Investigation into myeloid-related protein 8/14 (MRP8/14) serves as an important next step of translational research to discovering a diagnostic biomarker for systemic juvenile idiopathic arthritis.
An editorial published in Rheumatology described a study’s findings regarding myeloid-related protein 8/14 (MRP8/14) as an important and potentially conclusive next step of translational research to discovering a diagnostic biomarker for systemic juvenile idiopathic arthritis (sJIA).1
The editorial focused on a study that provided data that validated the usefulness of MRP8/14 measurements in the diagnostic workup to treat sJIA.2
SJIA is a rare childhood polygenic autoinflammatory disease that often presents with nonspecific signs and symptoms, such as fever, rash, arthralgia, and elevation of inflammatory markers. Differential diagnosis in children with these symptoms is challenging and must include bacterial or viral infections, malignancy, and other inflammatory diseases.
“MRP8/14 serum analyses have been validated as a helpful tool supporting the diagnosis of SJIA in febrile children,” the study investigators concluded. “The results could be confirmed with commercial ELISA and LFIA [lateral flow immunoassay] enabling a rapid diagnostic point-of-care screening test.”
As explained in the editorial, overt arthritis can be absent at onset and potentially result in a diagnostic delay, further resulting in a delay of targeted treatment.
“It is therefore evident that biomarkers that allow for distinguishing sJIA from its differential diagnoses are highly warranted,” the editorial authors wrote. “Such a biomarker should be stable, easily measurable with high reproducibility and show high sensitivity and specificity, ideally with a clear association with disease pathogenesis.”
In one cohort of 940 pediatric patients, MRP8/14 was elevated in sJIA compared with other diagnoses, including infections and autoinflammatory diseases, regardless of fever and anti-inflammatory treatment. The other cohort of 195 participants showed even higher MRP8/14 levels in sJIA compared with other diagnoses.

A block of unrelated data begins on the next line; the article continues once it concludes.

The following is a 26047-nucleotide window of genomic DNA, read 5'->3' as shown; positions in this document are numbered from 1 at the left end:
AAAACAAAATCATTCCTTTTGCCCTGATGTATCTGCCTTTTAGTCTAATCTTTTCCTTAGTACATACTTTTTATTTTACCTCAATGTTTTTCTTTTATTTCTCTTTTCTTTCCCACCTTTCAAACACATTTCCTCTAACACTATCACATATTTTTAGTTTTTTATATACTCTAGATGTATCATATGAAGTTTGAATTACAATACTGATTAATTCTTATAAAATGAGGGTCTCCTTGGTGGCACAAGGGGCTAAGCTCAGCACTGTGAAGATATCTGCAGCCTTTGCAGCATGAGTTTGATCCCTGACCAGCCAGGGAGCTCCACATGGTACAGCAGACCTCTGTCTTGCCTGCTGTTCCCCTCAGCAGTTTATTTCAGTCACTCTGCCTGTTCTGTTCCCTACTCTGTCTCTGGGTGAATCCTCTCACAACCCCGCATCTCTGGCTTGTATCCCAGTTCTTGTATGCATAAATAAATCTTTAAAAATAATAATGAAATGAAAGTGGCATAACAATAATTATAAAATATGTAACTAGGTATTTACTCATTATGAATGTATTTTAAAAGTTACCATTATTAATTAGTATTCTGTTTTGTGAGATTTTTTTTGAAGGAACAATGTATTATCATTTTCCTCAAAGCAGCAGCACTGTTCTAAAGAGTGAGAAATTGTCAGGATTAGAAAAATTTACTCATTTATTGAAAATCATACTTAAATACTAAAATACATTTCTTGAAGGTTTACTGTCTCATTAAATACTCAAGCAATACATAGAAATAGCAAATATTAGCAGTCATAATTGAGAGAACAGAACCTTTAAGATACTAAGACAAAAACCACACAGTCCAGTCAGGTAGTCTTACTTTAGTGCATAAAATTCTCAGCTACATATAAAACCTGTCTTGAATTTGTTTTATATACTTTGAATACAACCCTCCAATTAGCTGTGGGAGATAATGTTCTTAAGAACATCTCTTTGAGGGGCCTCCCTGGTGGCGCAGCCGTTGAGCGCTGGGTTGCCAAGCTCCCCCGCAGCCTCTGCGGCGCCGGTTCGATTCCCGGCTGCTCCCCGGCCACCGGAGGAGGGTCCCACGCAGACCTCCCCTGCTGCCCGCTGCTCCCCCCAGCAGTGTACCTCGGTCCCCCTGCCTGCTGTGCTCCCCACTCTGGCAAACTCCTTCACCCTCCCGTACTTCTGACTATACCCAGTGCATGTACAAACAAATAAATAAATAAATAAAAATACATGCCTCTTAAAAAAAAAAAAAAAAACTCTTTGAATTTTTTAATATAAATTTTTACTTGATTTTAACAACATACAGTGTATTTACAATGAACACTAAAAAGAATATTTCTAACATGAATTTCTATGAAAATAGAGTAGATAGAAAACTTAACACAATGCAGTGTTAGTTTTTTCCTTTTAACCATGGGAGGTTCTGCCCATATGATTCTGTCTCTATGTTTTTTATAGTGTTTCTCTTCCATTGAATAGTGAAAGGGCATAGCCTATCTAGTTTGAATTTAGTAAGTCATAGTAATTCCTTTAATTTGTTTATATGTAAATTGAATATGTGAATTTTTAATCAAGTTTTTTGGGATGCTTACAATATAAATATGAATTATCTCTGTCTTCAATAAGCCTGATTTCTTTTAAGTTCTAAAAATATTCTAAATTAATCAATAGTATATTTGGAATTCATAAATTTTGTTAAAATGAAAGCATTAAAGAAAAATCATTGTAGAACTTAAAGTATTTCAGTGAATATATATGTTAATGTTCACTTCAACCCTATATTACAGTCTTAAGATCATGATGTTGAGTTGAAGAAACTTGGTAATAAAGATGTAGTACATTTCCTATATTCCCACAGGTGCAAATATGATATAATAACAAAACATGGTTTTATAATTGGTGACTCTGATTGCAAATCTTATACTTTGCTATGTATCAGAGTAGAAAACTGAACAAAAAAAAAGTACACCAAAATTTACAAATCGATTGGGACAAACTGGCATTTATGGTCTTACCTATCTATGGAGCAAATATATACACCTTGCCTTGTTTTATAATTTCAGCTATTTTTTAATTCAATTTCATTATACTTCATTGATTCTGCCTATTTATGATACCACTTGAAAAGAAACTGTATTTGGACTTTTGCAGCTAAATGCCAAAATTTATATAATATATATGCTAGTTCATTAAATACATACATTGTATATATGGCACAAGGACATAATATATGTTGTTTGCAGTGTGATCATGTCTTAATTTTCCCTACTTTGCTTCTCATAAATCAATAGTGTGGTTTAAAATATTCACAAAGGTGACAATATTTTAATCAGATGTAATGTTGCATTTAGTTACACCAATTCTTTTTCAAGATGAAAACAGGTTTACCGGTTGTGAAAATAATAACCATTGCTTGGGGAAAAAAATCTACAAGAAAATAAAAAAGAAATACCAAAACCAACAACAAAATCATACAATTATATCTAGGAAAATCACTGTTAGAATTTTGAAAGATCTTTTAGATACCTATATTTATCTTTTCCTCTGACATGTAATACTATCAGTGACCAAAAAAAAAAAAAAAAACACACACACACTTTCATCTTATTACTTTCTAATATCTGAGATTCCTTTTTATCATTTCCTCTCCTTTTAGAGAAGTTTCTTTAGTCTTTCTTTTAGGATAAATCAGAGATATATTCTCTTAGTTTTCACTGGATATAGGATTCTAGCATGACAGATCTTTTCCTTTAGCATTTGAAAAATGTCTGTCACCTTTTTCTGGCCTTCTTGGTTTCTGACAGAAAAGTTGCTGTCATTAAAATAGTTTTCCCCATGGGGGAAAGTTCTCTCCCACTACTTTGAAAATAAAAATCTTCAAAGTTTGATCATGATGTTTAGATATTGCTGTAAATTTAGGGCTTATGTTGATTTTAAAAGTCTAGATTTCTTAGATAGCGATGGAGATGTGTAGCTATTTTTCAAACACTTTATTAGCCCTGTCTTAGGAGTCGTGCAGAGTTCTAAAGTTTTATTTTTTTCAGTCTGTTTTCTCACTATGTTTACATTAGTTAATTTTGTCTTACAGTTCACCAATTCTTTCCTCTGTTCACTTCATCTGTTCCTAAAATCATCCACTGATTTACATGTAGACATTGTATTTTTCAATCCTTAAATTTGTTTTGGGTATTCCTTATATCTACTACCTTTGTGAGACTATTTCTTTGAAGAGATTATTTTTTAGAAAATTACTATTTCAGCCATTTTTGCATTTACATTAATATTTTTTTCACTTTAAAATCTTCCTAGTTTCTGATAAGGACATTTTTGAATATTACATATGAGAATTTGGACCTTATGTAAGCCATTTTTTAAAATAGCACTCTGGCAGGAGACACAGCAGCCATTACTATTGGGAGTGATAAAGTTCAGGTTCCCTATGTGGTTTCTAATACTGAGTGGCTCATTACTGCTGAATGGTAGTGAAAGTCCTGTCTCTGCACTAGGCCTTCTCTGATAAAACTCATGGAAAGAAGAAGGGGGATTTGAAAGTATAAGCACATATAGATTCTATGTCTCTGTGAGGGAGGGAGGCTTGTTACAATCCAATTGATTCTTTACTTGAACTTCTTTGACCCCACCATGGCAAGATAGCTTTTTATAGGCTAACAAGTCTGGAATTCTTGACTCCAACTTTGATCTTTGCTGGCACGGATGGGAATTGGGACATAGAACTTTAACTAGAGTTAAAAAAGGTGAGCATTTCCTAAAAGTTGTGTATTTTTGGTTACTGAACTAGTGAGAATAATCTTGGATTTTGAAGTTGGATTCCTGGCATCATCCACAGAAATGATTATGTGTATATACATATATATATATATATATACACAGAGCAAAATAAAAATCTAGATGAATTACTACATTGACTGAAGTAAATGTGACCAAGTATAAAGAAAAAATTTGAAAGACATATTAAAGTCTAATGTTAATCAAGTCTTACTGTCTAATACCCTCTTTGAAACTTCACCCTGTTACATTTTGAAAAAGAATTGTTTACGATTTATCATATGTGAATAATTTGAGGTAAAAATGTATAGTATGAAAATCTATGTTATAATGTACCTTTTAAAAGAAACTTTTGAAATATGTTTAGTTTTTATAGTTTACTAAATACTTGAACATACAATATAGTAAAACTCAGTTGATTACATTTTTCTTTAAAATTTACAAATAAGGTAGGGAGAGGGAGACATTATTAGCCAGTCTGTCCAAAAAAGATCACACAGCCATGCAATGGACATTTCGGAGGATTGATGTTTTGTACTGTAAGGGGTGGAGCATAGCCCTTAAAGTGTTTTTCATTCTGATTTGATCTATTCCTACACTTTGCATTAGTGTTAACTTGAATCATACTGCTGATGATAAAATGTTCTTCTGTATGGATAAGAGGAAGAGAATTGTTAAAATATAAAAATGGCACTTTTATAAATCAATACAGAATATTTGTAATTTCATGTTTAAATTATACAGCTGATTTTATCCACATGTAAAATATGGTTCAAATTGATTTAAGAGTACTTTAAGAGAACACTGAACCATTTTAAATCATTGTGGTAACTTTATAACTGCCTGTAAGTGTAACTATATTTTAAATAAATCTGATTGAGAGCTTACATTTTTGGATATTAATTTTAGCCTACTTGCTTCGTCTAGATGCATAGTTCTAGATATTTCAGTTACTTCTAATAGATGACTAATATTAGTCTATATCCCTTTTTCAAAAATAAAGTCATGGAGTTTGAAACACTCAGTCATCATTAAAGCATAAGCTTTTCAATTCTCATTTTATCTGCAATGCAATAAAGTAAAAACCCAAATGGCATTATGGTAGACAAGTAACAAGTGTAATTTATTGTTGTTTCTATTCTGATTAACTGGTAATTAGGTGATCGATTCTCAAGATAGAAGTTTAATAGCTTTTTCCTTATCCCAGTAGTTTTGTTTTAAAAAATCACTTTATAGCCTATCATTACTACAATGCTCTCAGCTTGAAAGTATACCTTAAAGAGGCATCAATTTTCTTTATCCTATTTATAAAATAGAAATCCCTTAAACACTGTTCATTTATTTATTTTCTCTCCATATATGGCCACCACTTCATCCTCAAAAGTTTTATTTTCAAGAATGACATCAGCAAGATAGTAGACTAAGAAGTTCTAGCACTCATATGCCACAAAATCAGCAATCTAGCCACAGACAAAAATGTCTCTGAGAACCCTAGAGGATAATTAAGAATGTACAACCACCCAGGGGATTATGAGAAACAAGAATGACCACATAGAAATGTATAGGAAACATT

MRP8 and MRP14 are both cytosolic proteins secreted from myeloid cells as proinflammatory mediators and are expressed in granulocytes, monocytes, and macrophages, with MRP8/14 secreted via the alternative pathway and binding to TLR4, a transmembrane protein. This elicits pro-inflammatory effects, with a positive feedback loop with interleukin (IL) 1b.
The editorial authors also wrote that future studies may lead to evaluating a combination of laboratory biomarkers in the diagnostic workup of patients with sJIA, crediting the study’s findings that combining MRP8/14 levels with levels of ferritin, IL-18, and/or erythrocyte sedimentation rate may lead to a sJIA diagnosis specificity greater than 90%.
“Serum IL-18 levels have previously been proposed as a diagnostic biomarker for sJIA, given its longer half-life and stable expression, supported by a clear link to the pathogenesis of sJIA and macrophage activation syndrome,” they wrote. “However, validation studies for IL-18 in differential diagnoses are still needed and therefore the discriminative value of IL-8 in sJIA diagnosis remains to be investigated.”
According to the authors of the editorial, translating laboratory research into clinically useful biomarkers is complex, requiring both patience and perseverance.
“Park and coworkers have provided solid data to start the final phase of this translation, giving evidence for the use of MRP8/14, measured by commercially available assays, as a diagnostic biomarker for sJIA and paving the way to optimal exploitation of the "window of opportunity" by starting early targeted treatment,” the editorial concluded.
1. Pardeo M, Vastert SJ, De Benedetti F. It is about time: the first validated biomarker for early diagnosis of sJIA. Rheumatology. Published online December 31, 2021. doi:10.1093/rheumatology/keab948
2. Park C, Miranda-Garcia M, Berendes R, et al. MRP8/14 serum levels as diagnostic markers for systemic juvenile idiopathic arthritis in children with prolonged fever. Rheumatology. Published online September 24, 2021. doi:10.1093/rheumatology/keab729